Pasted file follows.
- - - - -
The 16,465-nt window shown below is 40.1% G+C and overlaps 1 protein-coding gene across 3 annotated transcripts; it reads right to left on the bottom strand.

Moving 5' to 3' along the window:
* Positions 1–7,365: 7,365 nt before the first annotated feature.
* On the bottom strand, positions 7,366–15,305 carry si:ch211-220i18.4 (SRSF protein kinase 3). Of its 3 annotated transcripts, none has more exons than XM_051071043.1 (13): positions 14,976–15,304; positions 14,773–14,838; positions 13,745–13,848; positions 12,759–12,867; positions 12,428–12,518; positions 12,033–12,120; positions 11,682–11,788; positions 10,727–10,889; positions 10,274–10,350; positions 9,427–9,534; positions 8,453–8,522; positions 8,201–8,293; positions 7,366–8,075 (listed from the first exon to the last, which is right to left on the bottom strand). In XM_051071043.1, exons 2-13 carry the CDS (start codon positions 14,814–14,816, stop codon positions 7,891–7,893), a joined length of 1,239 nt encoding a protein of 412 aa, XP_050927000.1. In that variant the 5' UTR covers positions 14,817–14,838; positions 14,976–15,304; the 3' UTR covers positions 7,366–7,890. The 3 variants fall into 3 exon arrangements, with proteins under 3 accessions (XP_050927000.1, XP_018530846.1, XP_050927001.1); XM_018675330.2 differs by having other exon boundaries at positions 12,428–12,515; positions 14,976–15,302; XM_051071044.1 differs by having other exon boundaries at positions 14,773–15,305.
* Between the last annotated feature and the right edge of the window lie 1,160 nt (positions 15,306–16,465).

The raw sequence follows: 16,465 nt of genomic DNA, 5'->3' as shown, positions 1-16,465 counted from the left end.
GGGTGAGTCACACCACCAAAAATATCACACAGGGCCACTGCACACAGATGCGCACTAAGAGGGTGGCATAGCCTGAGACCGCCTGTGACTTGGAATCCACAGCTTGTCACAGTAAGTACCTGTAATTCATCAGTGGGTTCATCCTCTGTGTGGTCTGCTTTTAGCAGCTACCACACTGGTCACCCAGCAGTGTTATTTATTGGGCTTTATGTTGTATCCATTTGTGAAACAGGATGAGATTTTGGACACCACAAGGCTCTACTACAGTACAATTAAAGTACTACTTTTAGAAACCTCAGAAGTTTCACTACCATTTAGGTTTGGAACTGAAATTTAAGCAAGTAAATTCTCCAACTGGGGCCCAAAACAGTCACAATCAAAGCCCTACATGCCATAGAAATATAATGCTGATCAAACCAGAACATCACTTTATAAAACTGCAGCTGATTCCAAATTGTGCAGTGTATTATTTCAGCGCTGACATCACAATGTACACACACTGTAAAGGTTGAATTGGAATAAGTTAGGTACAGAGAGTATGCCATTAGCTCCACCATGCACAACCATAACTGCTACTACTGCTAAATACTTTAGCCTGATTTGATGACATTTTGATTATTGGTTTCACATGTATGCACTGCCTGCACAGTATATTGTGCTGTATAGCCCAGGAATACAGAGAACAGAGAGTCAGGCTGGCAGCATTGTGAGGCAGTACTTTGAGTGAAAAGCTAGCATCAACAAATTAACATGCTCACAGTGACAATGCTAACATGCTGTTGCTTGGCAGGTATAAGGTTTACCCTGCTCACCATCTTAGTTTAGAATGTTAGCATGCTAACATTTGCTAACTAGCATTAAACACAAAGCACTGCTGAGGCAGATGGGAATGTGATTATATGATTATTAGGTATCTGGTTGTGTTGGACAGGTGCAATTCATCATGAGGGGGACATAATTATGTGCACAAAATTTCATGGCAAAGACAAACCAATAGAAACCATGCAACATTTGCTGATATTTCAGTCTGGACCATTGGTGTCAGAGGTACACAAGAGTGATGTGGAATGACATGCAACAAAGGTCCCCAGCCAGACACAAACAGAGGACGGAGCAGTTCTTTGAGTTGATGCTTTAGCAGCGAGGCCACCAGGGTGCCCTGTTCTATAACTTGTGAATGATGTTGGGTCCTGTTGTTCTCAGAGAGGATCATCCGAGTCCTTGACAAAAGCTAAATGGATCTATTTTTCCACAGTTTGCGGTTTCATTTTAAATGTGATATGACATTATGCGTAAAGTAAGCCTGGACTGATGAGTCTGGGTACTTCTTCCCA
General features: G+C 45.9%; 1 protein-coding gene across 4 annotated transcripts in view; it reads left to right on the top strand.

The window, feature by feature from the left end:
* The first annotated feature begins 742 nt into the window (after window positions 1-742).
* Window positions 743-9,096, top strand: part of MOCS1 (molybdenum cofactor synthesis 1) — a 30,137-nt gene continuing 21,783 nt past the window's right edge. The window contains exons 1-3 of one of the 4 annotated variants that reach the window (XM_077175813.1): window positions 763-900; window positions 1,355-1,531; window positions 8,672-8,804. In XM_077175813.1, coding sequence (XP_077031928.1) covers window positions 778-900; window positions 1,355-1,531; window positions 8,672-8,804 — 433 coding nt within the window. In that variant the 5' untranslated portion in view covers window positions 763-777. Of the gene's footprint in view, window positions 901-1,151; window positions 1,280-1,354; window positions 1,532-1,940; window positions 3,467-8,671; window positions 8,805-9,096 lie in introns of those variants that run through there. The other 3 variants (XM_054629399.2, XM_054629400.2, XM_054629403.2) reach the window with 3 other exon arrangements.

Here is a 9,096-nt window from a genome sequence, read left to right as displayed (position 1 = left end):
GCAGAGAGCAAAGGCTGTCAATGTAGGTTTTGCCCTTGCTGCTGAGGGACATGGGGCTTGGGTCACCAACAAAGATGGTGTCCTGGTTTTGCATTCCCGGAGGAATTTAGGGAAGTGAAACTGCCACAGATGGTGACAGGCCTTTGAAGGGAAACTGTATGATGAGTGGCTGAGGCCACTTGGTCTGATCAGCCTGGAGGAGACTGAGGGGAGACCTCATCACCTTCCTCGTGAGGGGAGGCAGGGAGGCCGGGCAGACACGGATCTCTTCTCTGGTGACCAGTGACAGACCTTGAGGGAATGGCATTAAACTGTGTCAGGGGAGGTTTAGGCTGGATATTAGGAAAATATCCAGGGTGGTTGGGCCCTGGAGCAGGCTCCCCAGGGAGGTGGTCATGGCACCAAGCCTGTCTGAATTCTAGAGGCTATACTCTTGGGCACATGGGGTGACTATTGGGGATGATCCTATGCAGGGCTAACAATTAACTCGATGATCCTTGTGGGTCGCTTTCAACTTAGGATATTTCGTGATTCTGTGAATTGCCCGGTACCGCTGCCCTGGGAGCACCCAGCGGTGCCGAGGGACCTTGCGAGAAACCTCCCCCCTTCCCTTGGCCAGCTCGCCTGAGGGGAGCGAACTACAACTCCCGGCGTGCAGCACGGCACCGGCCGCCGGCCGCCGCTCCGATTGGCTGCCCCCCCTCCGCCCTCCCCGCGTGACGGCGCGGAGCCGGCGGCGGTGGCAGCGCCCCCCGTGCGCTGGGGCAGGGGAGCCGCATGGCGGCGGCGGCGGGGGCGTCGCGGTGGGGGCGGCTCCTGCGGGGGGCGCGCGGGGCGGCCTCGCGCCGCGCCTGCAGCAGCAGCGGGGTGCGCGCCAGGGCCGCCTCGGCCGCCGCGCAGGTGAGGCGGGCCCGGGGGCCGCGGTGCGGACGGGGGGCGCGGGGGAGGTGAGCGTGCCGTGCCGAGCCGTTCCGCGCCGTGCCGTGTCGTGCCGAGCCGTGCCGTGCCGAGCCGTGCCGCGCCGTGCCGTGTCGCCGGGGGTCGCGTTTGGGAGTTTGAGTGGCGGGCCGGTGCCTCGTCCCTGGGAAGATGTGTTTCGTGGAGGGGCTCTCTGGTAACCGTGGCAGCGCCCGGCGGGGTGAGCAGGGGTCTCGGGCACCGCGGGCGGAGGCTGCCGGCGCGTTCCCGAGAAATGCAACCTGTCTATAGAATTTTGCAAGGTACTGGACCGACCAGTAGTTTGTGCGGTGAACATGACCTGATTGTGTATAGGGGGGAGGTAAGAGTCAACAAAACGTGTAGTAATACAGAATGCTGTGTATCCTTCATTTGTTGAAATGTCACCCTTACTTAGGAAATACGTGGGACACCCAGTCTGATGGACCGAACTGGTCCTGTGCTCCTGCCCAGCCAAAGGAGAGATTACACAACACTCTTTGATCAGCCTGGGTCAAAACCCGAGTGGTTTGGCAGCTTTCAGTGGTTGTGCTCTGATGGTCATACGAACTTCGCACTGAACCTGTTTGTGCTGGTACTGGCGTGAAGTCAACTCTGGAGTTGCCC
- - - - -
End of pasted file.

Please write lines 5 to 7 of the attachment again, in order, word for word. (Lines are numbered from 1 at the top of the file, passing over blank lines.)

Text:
* Between the last annotated feature and the right edge of the window lie 1,160 nt (positions 15,306–16,465).

The raw sequence follows: 16,465 nt of genomic DNA, 5'->3' as shown, positions 1-16,465 counted from the left end.
GGGTGAGTCACACCACCAAAAATATCACACAGGGCCACTGCACACAGATGCGCACTAAGAGGGTGGCATAGCCTGAGACCGCCTGTGACTTGGAATCCACAGCTTGTCACAGTAAGTACCTGTAATTCATCAGTGGGTTCATCCTCTGTGTGGTCTGCTTTTAGCAGCTACCACACTGGTCACCCAGCAGTGTTATTTATTGGGCTTTATGTTGTATCCATTTGTGAAACAGGATGAGATTTTGGACACCACAAGGCTCTACTACAGTACAATTAAAGTACTACTTTTAGAAACCTCAGAAGTTTCACTACCATTTAGGTTTGGAACTGAAATTTAAGCAAGTAAATTCTCCAACTGGGGCCCAAAACAGTCACAATCAAAGCCCTACATGCCATAGAAATATAATGCTGATCAAACCAGAACATCACTTTATAAAACTGCAGCTGATTCCAAATTGTGCAGTGTATTATTTCAGCGCTGACATCACAATGTACACACACTGTAAAGGTTGAATTGGAATAAGTTAGGTACAGAGAGTATGCCATTAGCTCCACCATGCACAACCATAACTGCTACTACTGCTAAATACTTTAGCCTGATTTGATGACATTTTGATTATTGGTTTCACATGTATGCACTGCCTGCACAGTATATTGTGCTGTATAGCCCAGGAATACAGAGAACAGAGAGTCAGGCTGGCAGCATTGTGAGGCAGTACTTTGAGTGAAAAGCTAGCATCAACAAATTAACATGCTCACAGTGACAATGCTAACATGCTGTTGCTTGGCAGGTATAAGGTTTACCCTGCTCACCATCTTAGTTTAGAATGTTAGCATGCTAACATTTGCTAACTAGCATTAAACACAAAGCACTGCTGAGGCAGATGGGAATGTGATTATATGATTATTAGGTATCTGGTTGTGTTGGACAGGTGCAATTCATCATGAGGGGGACATAATTATGTGCACAAAATTTCATGGCAAAGACAAACCAATAGAAACCATGCAACATTTGCTGATATTTCAGTCTGGACCATTGGTGTCAGAGGTACACAAGAGTGATGTGGAATGACATGCAACAAAGGTCCCCAGCCAGACACAAACAGAGGACGGAGCAGTTCTTTGAGTTGATGCTTTAGCAGCGAGGCCACCAGGGTGCCCTGTTCTATAACTTGTGAATGATGTTGGGTCCTGTTGTTCTCAGAGAGGATCATCCGAGTCCTTGACAAAAGCTAAATGGATCTATTTTTCCACAGTTTGCGGTTTCATTTTAAATGTGATATGACATTATGCGTAAAGTAAGCCTGGACTGATGAGTCTGGGTACTTCTTCCCA